Nerve damage is also known as peripheral neuropathy. Peripheral nerves transmit information to and from the brain through the spinal cord to the rest of the body. Nerve damage symptoms are common in the neck, arms, hands, low back, legs, and feet. Communication becomes weakened, interrupted, or no longer transmits sensation signals. Nerve damage can be a complication from conditions like diabetes or present after an injury. Injury Medical Chiropractic and Functional Medicine Clinic recognize the symptoms and can treat the injuries rehabilitating the nerves back to functional health.
Table of Contents
Nerve Damage Symptoms
Nerve damage symptoms can happen to a single nerve or a group of nerves that can affect the rest of the body. Damage depends on the severity of the condition or injury.
- Partially damaged nerves can heal on their own with minimal treatment to ensure they heal correctly.
- Nerves are made up of fibers called axons.
- The fibers are covered with tissues that are a type of insulation.
- Sometimes only the fibers get damaged.
- Sometimes a nerve gets stuck or jammed inside a tight space, causing irritation and, over time, scarring.
- Severe nerve damage can involve the fibers and tissues and often require surgery.
Symptoms can range from mild to severe and depend on which nerve fibers are damaged. These could be the following:
- These nerves regulate all the muscles under conscious control.
- These control motor functions like walking, talking, and grabbing and holding objects.
- Damage to these nerves usually causes muscle weakness, cramps, and uncontrollable muscle twitching or spasms.
- These nerves relay sensory information, including touch, taste, smell, vision, temperature, and pain.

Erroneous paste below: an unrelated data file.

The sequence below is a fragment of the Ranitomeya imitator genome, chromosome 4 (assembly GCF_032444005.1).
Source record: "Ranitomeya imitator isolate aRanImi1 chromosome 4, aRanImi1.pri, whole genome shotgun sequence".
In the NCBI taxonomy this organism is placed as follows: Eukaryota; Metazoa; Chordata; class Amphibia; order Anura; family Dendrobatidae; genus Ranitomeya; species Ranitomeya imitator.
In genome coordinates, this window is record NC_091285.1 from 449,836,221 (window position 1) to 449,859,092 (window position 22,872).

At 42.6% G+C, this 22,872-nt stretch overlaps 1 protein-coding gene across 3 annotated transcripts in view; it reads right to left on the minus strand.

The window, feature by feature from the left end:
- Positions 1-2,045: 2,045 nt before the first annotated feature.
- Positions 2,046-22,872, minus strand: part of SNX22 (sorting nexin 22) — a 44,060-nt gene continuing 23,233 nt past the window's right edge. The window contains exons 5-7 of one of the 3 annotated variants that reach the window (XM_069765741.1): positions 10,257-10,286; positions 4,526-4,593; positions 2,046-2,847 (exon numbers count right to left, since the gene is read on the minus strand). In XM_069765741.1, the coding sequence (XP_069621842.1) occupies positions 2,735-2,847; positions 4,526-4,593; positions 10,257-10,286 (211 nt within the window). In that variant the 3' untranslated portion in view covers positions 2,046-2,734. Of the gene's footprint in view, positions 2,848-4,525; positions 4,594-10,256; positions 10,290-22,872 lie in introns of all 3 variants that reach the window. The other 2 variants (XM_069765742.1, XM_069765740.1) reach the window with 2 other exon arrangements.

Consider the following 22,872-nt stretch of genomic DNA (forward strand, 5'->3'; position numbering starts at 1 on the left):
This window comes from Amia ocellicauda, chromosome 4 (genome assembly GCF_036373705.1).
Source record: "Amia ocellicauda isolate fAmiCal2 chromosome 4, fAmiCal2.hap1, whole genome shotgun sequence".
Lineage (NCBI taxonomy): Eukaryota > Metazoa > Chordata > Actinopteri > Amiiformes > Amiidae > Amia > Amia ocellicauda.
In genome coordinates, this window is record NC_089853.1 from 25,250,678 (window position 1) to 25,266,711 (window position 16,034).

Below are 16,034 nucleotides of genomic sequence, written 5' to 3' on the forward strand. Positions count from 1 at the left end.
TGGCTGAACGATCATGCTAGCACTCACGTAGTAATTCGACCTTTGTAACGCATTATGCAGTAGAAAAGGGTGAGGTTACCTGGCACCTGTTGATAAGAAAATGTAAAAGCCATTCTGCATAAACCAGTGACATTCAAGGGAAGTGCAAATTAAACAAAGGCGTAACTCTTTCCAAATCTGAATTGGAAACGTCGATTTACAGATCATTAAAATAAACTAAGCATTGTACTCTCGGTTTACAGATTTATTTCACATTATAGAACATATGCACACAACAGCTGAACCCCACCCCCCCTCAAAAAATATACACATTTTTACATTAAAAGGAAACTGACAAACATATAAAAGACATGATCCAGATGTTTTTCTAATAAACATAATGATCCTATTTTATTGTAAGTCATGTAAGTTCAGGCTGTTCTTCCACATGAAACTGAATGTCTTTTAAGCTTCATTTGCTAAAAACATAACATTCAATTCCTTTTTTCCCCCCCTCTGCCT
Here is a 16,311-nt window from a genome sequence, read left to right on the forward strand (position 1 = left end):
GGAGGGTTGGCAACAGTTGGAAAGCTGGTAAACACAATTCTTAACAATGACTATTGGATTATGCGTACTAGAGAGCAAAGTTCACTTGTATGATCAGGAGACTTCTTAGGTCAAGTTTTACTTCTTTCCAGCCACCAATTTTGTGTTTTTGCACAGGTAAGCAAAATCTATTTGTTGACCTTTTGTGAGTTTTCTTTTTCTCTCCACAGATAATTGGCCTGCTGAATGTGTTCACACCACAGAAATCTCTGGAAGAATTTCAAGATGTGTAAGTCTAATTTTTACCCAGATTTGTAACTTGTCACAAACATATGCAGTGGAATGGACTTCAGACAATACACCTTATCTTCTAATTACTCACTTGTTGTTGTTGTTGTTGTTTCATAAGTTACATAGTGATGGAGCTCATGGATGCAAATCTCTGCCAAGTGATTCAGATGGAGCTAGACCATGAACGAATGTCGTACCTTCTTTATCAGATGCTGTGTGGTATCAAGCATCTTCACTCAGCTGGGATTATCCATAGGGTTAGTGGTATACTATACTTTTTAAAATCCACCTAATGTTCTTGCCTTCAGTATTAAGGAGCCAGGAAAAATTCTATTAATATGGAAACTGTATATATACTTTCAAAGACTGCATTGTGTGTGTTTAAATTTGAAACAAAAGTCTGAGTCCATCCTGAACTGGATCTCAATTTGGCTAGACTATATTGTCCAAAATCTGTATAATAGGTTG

- Symptoms can include numbness or tingling.
- There can also be difficulties:
- Sensing pain
- Sensing temperature changes.
- Maintaining balance with your eyes closed.
- Working with the hands.
- This group of nerves regulates unconscious actions, including breathing, heart and thyroid function, and digestion.
- Symptoms include excessive sweating, blood pressure variations, inability to tolerate heat, and gastrointestinal issues.
- Various symptoms can be experienced as many peripheral nerve injuries affect more than one type of nerve.
Improperly functioning nerves can cause uncomfortable or painful sensations because the nerves cannot carry the correct signals from the brain to the spinal cord. The signs of nerve damage include the following:
- Feeling like you’re wearing an overly tight glove or sock constricting circulation and movement.
- Numbness or tingling.
- Pins and needles or what feels like mild electrical sensations.
- Specific body/limb positions can cause or decrease numbness, tingling, or pins and needles.
- Muscle weakness.
- Dropping objects regularly.
- Sharp pains in the hands, arms, low back, legs, or feet.
Chiropractic treatments can help restore function and include:
- Therapeutic massage will promote circulation to relieve numbness and tightness and help restore function and feeling.
- Chiropractic adjustments will realign the body and keep affected muscles and joints active.
- Stimulators can activate injured nerves and muscles while the nerve regenerates and recovers.
Braces or Splints
- These devices could be used to maintain the position of the affected limb, fingers, hand, or foot to improve muscle function and promote healing.
- Specifically, prescribed exercises will improve muscle strength, help to maintain range of motion, and reduce muscle cramps.
- A nutritionist will develop a personalized anti-inflammatory diet to expedite healing.
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Gordon, Tessa. “Electrical Stimulation to Enhance Axon Regeneration After Peripheral Nerve Injuries in Animal Models and Humans.” Neurotherapeutics: the journal of the American Society for Experimental NeuroTherapeutics vol. 13,2 (2016): 295-310. doi:10.1007/s13311-015-0415-1
WEBB, E M. “Peripheral nerve injuries; early surgical treatment.” California medicine vol. 80,3 (1954): 151-3.
Welch, J A. “Peripheral nerve injury.” Seminars in veterinary medicine and surgery (small animal) vol. 11,4 (1996): 273-84. doi:10.1016/s1096-2867(96)80020-x
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